Podcast notes:

You can find out more about Jessica’s research in her latest book: Global Food Security Governance: Civil society engagement in the reformed Committee…

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“We need policy rupture not incremental conservatism”: Toward a #commonfoodpolicy

Quote

Transmango

The EU-project TRANSMANGO is focussed at sustainable pathways to changing the food system. This project aims to combine and integrate different theoretical approaches to gain insight into Food and Nutrition Security (FNS).
In light of that, TRANSMANGO’s Terry Marsden has written an opinion paper about transitioning from the CAP to a Common Food and Nutrition Policy to start the debate.

Join the debate: 

A Common Food and Nutrition Policy for Europe?
Having been fortunate enough to have attended and participated in several international conferences and working groups over the spring and summer of this year, and had a change to explore and discuss the current ‘state of play’ in what seems to be the increasingly dysfunctional global food system, I have recently begun to seriously reflect on European policy, and the questions of radically changing the current EU CAP into a Common Food and Nutrition Policy. This was mentioned by Damien Canare, from Montpellier at a meeting of the FLEDGE research programme in Waterloo in September this year, and in my preparation and discussions for a presentation on the TRANSMANGO EU project at the Agriculture and Urbanising Society Conference in Rome thereafter.

“Some have perceived this as being something of a naive question, given the overall complexity and political inertia in the glacial process of CAP reform experienced over the past 25 years”

Continue reading

Agroecology for Food Security and Nutrition – account of symposium hosted by the FAO

Maria Alicia MendoncaBy Maria Alice Mendonça, PhD-student Rural Development at the Federal University of Rio Grande do Sul (UFRGS, Brazil) and guest PhD at the Rural Sociology Group of Wageningen University

During the days 18 and 19th of September, the FAO (Food and Agriculture Organization of United Nations) hosted the International Symposium of Agroecology for Food Security and Nutrition, in Rome, Italy. See the FAO webpage for more information on participants, presentations, poster, videos and so on.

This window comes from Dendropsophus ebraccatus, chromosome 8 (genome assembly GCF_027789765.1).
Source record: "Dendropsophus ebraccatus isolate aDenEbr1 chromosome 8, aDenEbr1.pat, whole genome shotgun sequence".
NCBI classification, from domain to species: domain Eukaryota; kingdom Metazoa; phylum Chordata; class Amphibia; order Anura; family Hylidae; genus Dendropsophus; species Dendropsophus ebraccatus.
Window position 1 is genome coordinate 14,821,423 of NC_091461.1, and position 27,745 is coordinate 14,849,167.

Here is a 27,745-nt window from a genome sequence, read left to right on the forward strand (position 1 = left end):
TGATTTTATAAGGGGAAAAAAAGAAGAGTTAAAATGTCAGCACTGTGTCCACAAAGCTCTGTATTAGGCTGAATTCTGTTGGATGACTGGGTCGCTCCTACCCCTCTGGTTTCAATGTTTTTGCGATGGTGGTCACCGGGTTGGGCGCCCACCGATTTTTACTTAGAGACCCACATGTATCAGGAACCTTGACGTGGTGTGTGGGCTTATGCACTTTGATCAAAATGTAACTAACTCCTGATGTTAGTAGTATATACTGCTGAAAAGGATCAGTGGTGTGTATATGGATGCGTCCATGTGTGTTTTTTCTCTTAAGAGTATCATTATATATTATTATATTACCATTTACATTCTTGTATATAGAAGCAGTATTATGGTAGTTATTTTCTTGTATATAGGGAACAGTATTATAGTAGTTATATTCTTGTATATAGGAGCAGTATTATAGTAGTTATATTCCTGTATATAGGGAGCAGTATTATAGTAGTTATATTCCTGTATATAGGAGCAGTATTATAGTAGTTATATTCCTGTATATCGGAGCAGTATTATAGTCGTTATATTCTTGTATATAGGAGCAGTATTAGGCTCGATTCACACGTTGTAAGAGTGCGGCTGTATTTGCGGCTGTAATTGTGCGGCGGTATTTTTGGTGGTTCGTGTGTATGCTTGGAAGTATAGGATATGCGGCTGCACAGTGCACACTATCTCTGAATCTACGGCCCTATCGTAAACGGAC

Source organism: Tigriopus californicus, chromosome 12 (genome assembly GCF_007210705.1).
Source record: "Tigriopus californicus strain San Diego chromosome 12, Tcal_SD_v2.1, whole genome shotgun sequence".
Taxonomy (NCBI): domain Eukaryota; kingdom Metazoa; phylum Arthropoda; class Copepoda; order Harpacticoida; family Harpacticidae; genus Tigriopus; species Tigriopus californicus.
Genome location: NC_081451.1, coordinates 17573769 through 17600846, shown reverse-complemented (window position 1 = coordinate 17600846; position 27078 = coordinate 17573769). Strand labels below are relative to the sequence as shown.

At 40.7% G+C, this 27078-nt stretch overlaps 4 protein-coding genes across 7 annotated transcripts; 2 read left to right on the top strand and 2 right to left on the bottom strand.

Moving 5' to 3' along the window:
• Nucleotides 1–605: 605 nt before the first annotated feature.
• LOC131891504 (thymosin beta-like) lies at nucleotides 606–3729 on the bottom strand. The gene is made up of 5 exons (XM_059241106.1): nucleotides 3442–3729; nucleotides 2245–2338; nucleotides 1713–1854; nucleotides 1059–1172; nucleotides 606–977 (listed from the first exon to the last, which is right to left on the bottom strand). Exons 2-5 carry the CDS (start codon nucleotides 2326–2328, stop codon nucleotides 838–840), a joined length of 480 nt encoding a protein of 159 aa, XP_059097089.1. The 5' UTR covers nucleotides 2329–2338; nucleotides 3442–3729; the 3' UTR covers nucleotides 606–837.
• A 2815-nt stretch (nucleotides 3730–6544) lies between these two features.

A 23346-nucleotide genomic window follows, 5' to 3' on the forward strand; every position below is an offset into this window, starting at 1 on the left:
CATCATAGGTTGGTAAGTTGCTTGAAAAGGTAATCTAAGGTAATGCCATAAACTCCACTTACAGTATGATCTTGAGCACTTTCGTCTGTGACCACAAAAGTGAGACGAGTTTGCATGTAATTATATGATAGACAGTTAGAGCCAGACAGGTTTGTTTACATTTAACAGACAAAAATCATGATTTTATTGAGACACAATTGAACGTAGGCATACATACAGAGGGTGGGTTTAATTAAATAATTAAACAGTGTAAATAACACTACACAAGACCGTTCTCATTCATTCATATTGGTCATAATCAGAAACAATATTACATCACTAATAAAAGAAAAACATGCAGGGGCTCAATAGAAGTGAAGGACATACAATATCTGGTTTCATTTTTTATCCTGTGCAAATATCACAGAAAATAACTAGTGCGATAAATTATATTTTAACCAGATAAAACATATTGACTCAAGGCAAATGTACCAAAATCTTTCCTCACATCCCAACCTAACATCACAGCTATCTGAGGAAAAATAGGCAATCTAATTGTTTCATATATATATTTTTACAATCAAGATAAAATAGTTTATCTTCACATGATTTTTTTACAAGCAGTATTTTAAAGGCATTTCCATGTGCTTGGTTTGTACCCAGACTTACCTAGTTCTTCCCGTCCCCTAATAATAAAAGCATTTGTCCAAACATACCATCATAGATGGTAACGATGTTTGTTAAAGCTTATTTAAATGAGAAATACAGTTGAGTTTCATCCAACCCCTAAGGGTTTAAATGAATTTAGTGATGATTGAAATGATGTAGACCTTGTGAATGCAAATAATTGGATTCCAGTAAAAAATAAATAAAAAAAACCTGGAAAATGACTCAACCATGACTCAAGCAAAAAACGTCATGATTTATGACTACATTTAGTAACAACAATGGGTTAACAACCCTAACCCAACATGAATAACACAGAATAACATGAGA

The conference was attended by over 400 people. Amongst them were academics and representatives from government and social movements from all over the world. The aim was to discuss agroecology in the context of global debates and strategies related to: food security, sustainable agriculture and local food systems. The symposium was divided in three parts. The first was a plenary session with presentations by experts at the forefront of scientific research and bystate officials involved in the construction and implementation of innovative policies on Agroecology and Food Security. This was followed by parallel sessions where social movements, such as La Via Campesina and the Articulation in Brazilian Semiarid – ASA, as well as academics and government representatives shared on the ground experiences with Agroecology in diverse countries. At the closing session, State’s ministries of France, Nigeria, Japan, Senegal, Costa Rica, Brazil (video message), the Commissioner of Agriculture and Rural Development of the European Union (video message) and the FAO’s general director, José Graziano da Silva made their statements and commitments to Agroecology and Food Security. Continue reading

New journal announcement: SITOPOLIS – Journal of Urban Agriculture and Regional Food Systems

SITOPOLIS – The Journal of Urban Agriculture and Regional Food Systems is a multi-disciplinary, peer-reviewed and open access journal focussing on urban and peri-urban agriculture and systems of urban and regional food provisioning in developing, transition and advanced economies.